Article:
Oprah doesn’t have it figured out

Oprah doesn’t have it figured out.

I first saw this sentiment on a blog post I landed on somewhere when I went down the internet rabbit hole, presumably doing research but in reality doing some procrastination perfection.

It appeared again this week while reading Lauren Graham’s memoir “Talking As Fast As I Can.”

Her memoir is best described as a collection of breezy essays with a healthy dose of sarcastic wit. Early in the book, Graham discusses diet secrets of the stars, or more aptly mocks diet secrets and saves readers thousands of dollars by telling them what every diet comes down to: eat less, move more.

Then she drops this piece of knowledge of us:

Plus, I think it should be against the law to feel down on yourself regarding any issue Oprah is still working on, and OPRAH IS STILL WORKING ON THIS ISSUE. She has rubbed elbows with heads of state and every celebrity in the universe, opened a school in Africa among other accomplishments, made millions of dollars, and helped scores of people live a better life, but, but her own admission, she is still working on diet-related topics. So to sum up: let’s all chillax.

Let’s let this sink in for a moment.

Oprah doesn’t have it figured out.

Oprah has access to all the resources in the world. Not only does she have the money to buy whatever she could need, people I’m sure would be falling all over themselves to assist Oprah because, well, it’s Oprah. But her weight has been up and down during her public life. She’s lost weight, gained it back, lost it again and now is a spokesperson for Weight Watchers with an intention to be healthy not skinny. (Yes, Oprah! I love you.)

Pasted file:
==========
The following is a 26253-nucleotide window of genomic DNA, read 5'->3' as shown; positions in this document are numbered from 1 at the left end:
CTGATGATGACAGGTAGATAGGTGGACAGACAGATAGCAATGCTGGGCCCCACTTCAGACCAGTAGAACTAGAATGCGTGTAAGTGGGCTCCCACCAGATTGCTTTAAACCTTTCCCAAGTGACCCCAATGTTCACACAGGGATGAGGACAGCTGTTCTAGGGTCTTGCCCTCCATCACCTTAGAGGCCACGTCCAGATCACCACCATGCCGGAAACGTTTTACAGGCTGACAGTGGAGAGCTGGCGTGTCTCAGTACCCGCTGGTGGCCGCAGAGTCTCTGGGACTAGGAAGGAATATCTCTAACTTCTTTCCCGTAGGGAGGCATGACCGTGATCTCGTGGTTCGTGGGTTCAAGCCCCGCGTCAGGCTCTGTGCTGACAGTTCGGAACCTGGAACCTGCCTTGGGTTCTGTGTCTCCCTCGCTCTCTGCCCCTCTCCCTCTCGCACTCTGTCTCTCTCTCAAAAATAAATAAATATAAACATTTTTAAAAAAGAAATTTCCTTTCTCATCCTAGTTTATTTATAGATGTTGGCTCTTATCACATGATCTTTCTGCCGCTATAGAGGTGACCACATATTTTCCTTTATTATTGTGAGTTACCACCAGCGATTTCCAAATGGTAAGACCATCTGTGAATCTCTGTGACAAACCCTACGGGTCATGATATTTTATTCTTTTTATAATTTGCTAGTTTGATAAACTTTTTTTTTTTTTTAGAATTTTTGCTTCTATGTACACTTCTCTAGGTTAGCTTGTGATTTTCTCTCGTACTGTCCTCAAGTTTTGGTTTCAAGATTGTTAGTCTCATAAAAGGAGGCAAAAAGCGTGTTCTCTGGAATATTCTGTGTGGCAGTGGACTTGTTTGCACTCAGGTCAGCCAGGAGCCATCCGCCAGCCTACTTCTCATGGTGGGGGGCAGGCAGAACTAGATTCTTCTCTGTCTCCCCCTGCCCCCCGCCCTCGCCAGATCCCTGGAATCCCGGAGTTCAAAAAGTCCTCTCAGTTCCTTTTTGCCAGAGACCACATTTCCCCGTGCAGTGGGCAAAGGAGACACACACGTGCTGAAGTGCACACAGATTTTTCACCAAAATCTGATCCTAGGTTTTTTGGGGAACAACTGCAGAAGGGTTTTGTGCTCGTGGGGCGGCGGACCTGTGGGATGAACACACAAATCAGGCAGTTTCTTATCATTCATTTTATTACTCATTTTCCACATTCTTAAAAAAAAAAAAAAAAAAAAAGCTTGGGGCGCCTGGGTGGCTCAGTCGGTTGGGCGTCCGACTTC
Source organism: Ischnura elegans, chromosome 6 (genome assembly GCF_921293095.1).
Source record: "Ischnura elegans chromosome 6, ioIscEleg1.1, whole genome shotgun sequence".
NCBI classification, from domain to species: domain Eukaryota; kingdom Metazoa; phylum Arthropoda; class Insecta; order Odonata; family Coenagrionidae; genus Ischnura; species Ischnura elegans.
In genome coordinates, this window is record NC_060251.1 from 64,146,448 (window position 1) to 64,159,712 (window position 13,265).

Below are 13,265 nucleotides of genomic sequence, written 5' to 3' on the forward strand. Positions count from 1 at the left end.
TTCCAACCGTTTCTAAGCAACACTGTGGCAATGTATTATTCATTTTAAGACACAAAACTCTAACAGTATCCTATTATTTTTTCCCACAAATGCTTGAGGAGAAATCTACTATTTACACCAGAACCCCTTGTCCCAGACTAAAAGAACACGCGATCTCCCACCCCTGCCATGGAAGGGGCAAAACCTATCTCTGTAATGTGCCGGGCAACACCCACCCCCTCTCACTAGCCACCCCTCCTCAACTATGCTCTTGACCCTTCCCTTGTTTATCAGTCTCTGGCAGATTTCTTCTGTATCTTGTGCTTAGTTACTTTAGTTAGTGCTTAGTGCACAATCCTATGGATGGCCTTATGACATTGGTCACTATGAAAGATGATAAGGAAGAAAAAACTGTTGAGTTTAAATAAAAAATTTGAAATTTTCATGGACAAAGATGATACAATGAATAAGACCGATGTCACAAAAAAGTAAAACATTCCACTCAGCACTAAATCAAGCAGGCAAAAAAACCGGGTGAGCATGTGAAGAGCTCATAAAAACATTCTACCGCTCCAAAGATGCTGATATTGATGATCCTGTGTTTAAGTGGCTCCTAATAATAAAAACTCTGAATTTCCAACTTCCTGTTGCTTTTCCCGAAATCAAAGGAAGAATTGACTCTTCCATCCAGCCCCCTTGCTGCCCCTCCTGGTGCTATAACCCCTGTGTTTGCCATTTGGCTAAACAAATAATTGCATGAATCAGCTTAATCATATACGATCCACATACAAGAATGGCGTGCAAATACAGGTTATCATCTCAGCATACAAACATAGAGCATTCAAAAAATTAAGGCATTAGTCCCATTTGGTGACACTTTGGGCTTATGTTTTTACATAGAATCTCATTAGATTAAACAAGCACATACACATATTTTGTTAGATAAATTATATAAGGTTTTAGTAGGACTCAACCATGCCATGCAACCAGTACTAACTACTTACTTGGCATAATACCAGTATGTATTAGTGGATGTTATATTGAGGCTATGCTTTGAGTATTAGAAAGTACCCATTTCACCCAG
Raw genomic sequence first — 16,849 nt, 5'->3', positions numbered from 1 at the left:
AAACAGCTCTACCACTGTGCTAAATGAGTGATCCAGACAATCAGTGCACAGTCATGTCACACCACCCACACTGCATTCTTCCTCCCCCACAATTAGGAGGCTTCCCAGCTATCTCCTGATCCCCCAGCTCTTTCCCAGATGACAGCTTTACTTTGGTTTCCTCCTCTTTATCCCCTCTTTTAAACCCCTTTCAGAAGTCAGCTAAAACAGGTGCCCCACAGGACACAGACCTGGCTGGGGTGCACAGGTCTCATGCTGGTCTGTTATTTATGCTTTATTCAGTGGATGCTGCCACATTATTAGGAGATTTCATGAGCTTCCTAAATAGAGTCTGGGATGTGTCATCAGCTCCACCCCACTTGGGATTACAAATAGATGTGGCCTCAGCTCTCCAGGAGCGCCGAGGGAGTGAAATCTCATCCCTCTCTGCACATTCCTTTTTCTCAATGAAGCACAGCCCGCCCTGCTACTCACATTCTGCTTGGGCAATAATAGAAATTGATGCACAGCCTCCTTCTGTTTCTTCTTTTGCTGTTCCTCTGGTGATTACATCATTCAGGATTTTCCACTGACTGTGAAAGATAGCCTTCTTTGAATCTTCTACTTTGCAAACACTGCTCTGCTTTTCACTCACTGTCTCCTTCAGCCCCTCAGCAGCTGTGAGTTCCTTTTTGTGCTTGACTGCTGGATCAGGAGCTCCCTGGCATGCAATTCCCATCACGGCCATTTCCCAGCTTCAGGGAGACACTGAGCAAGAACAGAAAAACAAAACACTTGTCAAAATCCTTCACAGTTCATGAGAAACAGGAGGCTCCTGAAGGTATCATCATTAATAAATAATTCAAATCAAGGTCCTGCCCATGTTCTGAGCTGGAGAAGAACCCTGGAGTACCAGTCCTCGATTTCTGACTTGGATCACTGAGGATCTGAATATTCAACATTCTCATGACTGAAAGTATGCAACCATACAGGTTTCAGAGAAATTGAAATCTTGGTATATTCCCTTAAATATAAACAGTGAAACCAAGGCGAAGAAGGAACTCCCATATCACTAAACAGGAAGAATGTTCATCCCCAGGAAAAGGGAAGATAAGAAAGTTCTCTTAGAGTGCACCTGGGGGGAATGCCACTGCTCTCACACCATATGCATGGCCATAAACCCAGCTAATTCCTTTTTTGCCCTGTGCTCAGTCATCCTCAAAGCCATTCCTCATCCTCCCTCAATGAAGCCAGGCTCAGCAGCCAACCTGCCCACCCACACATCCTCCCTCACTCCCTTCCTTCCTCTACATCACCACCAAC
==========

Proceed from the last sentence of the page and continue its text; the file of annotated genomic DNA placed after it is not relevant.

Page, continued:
Body image is a difficult subject. Do we talk about it to show that we all have hang-ups and all wish our bodies looked different or at least more like the people we see on TV and in the movies? Or does talking about it only perpetuate negative body image and demonstrate for the younger generation that it’s normal to hate on your body?

The topic has been a struggle for me at times throughout my adult life. But in 2017 here is what I’m aiming for: perspective and body acceptance.

I can’t change some of the things about my body. This means as I weight train and gain power in my legs, which makes me strong both physically and mentally, it becomes increasingly difficult to find a pair of jeans which fits and flatters me.

This is not my problem. This is not a personal defect. This is a void in the fashion industry, or potentially in my knowledge of where to buy kick-ass jeans that don’t cut off my circulation above the knee. Either way, my strength is not the issue.

And when my self-talk starts to tilt toward the negative I have this forceful mantra at the ready:

Oprah doesn’t have it figured out.

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